Where do you start your novel?
You might ask, "What do you mean, where do I start my story? I start it at the beginning."
"Yeah, yeah, I know that, but how much back story, character history, world building and things you researched about your novel do you feel you have to share with your readers in the first fifty pages?"
"Why do you ask?"
"Because you're doing it wrong."
"I oughta beat you up. I've been writing for years and my readers love me."
"Well I disagree. Let me tell you about the novel I'm reading right now."
I'm reading a space novel, it doesn't matter its name or the author's name. The characters are getting ready to go to Sirius, a star listed as 8.611 light years away from Earth. I've read at least fifty pages and nothing has happened yet. I've found out there was a war against aliens, Earthlings were saved by other aliens, there's a spaceship going to Sirius, I know the commander of the space ship, I know her father and mother. I know who the chef is. Oh yeah and there's another special alien race that I just found out about. The space ship just got out of blah, blah, blah . . . .
I just gave you one paragraph and you're bored aren't you? I don't know if I'll finish the novel. I didn't spend much for it, so I don't feel I have to finish it.
What Should You Do? How do You Write an Opening Scene and not Lose Readers?
Imagine if Star Wars had started with an introduction to Luke Skywalker as he is fixing fences out in the desert on his home planet? Maybe he discusses world events with his uncle or they just talk about the local politics or Aunt Marie's festering leg sore.
No, the movie starts with a space battle. A princess is under attack. She sends off a rescue beacon with a funny looking droid named R2D2 with a robot sidekick with severe personal problems. The chief antagonist, Darth Vader, enters the spaceship and confronts Princess Leia. Wow, we have a bad guy and a woman with a goal to save her people.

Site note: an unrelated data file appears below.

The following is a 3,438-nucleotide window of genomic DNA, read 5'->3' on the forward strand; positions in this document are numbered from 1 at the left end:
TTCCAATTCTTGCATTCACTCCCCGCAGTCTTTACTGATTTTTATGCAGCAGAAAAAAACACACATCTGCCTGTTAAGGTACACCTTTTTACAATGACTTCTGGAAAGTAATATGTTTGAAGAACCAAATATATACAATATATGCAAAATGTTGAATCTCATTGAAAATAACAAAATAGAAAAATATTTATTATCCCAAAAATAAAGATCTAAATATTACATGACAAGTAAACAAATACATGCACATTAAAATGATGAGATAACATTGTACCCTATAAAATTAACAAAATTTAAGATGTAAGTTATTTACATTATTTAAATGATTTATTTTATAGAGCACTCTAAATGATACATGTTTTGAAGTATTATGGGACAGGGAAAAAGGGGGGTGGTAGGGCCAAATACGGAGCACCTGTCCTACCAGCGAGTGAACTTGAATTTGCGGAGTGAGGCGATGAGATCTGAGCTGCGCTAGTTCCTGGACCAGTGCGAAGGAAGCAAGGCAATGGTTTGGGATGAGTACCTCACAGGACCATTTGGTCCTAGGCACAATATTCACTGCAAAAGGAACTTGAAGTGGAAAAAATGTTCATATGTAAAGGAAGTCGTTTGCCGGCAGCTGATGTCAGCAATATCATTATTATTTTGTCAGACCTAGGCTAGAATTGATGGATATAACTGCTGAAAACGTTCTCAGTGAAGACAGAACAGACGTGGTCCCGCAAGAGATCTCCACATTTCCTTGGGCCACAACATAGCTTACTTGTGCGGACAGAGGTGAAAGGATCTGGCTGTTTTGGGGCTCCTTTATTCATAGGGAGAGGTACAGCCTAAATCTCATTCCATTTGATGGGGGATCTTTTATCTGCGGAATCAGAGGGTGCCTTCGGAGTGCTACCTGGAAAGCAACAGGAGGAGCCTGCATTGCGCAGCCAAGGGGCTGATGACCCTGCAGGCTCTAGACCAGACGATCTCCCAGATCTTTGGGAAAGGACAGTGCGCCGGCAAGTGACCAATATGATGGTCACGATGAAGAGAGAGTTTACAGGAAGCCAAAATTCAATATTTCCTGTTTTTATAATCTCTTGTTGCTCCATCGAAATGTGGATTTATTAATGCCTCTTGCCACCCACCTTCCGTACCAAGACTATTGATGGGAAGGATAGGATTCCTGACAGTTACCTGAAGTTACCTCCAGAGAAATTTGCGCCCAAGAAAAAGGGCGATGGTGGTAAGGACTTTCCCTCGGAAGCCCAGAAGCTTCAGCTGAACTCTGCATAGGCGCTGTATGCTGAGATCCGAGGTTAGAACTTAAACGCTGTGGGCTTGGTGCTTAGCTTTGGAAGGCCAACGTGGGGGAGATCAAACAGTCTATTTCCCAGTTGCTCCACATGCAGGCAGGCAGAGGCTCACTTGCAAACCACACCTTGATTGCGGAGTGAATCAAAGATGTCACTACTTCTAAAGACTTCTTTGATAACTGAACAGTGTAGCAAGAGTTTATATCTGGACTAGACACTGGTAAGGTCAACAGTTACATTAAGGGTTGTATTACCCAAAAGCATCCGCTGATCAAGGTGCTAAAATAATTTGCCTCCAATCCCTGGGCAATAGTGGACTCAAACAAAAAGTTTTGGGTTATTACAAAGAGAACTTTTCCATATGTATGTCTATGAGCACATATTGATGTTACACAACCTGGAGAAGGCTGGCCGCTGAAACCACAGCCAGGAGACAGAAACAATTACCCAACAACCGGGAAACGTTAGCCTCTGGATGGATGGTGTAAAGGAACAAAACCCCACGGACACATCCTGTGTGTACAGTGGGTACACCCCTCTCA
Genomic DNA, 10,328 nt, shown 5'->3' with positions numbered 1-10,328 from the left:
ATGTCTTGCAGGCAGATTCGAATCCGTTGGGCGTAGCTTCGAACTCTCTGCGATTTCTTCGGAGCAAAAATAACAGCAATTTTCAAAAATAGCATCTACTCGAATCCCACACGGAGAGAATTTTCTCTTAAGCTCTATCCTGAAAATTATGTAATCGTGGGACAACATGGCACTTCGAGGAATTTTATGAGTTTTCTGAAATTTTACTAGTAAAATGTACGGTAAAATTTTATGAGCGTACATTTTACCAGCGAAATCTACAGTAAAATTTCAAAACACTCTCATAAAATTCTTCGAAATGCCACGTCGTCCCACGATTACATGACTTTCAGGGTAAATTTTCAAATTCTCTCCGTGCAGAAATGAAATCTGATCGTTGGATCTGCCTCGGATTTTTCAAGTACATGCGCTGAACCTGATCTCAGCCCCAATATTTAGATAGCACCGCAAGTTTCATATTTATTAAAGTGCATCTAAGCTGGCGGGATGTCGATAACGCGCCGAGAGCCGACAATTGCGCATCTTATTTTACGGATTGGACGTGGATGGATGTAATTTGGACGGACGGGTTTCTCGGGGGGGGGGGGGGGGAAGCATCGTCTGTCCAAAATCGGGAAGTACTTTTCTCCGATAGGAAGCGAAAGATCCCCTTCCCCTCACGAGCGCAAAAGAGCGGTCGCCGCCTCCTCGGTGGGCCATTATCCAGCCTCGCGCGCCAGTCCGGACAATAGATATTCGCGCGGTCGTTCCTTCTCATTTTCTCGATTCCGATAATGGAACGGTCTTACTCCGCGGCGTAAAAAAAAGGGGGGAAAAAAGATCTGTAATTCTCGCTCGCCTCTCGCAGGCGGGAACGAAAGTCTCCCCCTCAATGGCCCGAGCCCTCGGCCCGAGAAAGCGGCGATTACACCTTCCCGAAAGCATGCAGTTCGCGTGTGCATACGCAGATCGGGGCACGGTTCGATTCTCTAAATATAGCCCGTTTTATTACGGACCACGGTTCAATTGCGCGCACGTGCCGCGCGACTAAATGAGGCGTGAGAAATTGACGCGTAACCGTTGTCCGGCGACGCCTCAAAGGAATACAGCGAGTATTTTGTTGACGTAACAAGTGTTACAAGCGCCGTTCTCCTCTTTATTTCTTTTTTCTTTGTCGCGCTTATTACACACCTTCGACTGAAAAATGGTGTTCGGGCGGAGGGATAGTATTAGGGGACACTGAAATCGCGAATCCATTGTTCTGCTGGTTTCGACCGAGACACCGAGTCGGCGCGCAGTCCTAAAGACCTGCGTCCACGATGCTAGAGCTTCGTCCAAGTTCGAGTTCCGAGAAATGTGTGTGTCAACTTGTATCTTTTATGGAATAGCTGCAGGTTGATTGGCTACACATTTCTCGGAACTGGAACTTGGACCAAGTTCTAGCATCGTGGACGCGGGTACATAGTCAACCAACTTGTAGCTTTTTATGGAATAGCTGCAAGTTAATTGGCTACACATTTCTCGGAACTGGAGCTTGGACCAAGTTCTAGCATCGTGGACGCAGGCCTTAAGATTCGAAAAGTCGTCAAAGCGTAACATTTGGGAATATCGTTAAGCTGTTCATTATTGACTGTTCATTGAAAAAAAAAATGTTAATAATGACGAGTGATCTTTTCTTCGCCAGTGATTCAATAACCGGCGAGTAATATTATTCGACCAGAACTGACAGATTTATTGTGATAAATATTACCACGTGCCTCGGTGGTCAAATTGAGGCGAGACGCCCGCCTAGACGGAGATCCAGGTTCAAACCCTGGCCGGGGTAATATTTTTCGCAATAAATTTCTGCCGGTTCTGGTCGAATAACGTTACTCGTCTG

We don't get backstory. Why do you think Lucas produced the fourth story, A New Hope, first? It's because that had the most exciting beginning. And he was right. It was after he produced films four through six that he felt comfortable giving us all the boring backstories found in films one through three.
Writing coaches tell you to start your story "In Media Res." Which translates to starting in the midst of something exciting. Who's your protaganist, your central point of view (POV) character? What does she want? What or who is preventing her from getting what she wants? What just happened in the story that will cause her life to change?
Is all Change Bad?
Sure most stories begin with something bad happening, a conflict, a decision to be made, but a good story can also have good change. What if our POV character is getting married. She accepted the proposal and now must plan a wedding. There's plenty of conflict in weddings and most readers think that weddings are pretty good experiences.
Maybe your story takes us inside the struggles an athlete experiences at the Olympic games. Wow, being on the Olympic team has to be the best moment in a person's life, yet, we know our athlete will have difficulties at the Olympic village. Maybe the food is bad or unhealthy. They don't speak the language or our Olympian gets lost during a self-guided tour of the city, ending up threatened by hostile locals or going the whole day without water. What if the athlete loses their passport or Olympic Village pass and they have trouble getting back into the Olympic village. What happens if their training schedule gets interrupted and they feel the effects of jet-lag?
Upset the Status Quo
I recommend writers start with something early that upsets the staus quo. That conflict may be work issues, a death in the family, a murder if you write a detective series, a fight with your spouse or sibling or a dragon flying into town and burning the town hall. Get us into the story fast. Then weave back story, relationships with other characters, landscape and weather into the chapter as the POV tries to solve the immediate problems presented to her.
Sure we want your fantasy story to be rich in description, but something has to be happening in the story. Is your POV scared or worried about meeting a boy that she likes? What will she say to him, is her hair okay or is there some reason she didn't have time to brush her hair or her head is soaked from the thunderstorm she had to walk through to get to the magic shop?
Make something happen in your story early. Don't begin with paragraphs and paragraphs explaining the culture, the history or the relationships between people. Start with action, conflict and problems, then intersperse the culture naturally as the story grows.
Photo by Jonathon Macedo on Unsplash.